Coulomb's law or Coulomb's inverse-square law, is a law of physics describing the electrostatic interaction between electrically charged particles. It was studied and first published in 1783 by French physicist Charles Augustin de Coulomb and was essential to the development of the theory of electromagnetism. Nevertheless, the dependence of the electric force with distance had been proposed previously by Joseph Priestley and the dependence with both distance and charge had been discovered, but not published, by Henry Cavendish, prior to Coulomb's works.

Charles Augustin Coulomb's father was Henry Coulomb and his mother was Catherine Bajet. Both his parents came from families which were well known in their fields. His father's family were important in the legal profession and in the administration of the Languedoc region of France, and his mother's family were also quite wealthy. After being brought up in Angoulême, the capital of Angoumois in southwestern France, Coulomb's family moved to Paris. In Paris he entered the Collège Mazarin, where he received a good classical grounding in language, literature, and philosophy, and he received the best available teaching in mathematics, astronomy, chemistry and botany.

One of them, published in 1785, discussed the inverse square law of forces between two charged particles. This just means that as you move charges apart, the force between them starts to decrease faster and faster (exponentially).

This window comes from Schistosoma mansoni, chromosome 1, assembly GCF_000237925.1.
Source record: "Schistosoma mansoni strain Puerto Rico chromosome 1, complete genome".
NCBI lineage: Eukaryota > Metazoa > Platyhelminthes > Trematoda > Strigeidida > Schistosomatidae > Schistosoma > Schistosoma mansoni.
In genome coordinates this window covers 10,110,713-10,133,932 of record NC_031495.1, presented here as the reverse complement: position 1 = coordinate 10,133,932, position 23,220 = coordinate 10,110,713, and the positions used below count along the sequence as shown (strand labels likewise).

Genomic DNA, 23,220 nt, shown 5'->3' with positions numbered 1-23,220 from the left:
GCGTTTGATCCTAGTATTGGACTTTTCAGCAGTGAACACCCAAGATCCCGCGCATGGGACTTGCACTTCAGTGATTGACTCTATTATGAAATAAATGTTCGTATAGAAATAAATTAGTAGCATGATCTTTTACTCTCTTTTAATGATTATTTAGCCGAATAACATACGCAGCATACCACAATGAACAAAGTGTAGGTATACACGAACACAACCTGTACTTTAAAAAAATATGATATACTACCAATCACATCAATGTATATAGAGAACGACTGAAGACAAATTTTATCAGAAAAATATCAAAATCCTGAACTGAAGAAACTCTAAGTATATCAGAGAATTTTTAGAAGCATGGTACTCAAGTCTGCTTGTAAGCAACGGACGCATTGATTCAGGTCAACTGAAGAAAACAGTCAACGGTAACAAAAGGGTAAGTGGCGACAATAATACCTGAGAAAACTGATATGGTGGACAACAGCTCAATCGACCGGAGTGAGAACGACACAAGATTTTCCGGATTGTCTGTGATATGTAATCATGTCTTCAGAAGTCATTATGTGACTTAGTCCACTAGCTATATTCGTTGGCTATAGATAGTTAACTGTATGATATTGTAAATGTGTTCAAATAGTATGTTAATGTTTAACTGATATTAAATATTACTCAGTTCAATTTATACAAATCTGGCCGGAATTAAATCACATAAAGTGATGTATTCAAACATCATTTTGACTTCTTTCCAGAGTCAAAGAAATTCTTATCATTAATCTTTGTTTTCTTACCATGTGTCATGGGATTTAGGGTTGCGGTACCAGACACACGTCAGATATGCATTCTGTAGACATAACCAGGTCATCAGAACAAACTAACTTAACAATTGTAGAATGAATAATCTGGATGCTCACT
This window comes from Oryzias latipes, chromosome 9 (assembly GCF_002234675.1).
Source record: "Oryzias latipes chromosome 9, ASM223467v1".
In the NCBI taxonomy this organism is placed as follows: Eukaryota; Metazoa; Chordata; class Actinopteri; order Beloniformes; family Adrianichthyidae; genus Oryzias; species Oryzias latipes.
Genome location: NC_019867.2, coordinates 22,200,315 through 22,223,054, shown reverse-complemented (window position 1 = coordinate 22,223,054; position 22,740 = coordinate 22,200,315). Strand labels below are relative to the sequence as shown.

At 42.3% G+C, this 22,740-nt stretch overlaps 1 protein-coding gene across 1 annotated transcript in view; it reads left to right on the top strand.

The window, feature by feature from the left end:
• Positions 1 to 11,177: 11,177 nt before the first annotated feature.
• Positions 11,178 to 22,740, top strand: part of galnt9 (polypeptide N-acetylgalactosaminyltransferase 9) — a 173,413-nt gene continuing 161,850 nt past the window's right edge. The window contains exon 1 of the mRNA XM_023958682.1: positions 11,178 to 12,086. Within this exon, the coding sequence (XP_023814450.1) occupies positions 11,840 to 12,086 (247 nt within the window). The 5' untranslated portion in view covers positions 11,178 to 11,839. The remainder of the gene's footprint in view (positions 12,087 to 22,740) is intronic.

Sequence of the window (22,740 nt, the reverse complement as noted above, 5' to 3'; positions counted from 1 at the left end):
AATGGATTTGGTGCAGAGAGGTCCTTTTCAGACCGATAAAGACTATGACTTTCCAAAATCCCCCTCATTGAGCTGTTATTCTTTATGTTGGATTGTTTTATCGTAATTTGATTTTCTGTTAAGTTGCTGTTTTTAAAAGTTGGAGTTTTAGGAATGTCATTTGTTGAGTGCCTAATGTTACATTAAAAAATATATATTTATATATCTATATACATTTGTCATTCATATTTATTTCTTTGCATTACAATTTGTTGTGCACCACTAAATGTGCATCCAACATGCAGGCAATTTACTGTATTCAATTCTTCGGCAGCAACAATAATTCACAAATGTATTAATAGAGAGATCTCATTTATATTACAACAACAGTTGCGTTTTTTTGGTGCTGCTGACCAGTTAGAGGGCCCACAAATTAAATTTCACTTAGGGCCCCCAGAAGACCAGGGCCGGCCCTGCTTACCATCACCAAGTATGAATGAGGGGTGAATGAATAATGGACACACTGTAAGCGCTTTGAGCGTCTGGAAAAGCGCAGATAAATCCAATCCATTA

Quantity of charge can be measured in either elementary charges (an elementary charge is the amount of charge on one electron or proton) or in Coulombs.  An elementary charge is a very tiny unit of charge.  Since it is so small it is not usually a convenient unit to measure typical amounts of charge.  It would be similar to measuring distances from one town to the next, in millimeters.  On the other hand, a coulomb is an incredibly large unit of charge.  It is actually too large a unit of charge for talking about electrostatics (stationary charges) but it is an appropriately sized unit as we begin describing the quantity of charge moved in an electric circuit.   Unfortunately, we are stuck with either one unit or the other.  Here is a comparison of the two units:

Coulomb's Law has a variety of applications. It is intended to be used for calculating the force of attraction or repulsion between two charged objects. In reality, however, it is usually more useful to calculate the change in the force of attraction or repulsion between two charged objects than it is to calculate the actual strength of the force of attraction or repulsion. This allows chemists to compare the relative strengths of attractive forces found in bonds or other mechanisms used to hold structures together. Examples of such problems would be as follows.

The electrical interaction between two charged particles is described in terms of the forces exerted between them. Augustin de Coulomb conducted the first quantitative investigation of these forces in 1784. Coulomb used a very sensitive torsion balance to measure the forces between two “point charges,” that is, charged bodies whose dimensions are small compared to the distance between them. Coulomb found that the force grows weaker as the distance between the charges increases, and that it also depends on the amount of charge on each body. More specifically, Coulomb’s force law states that:

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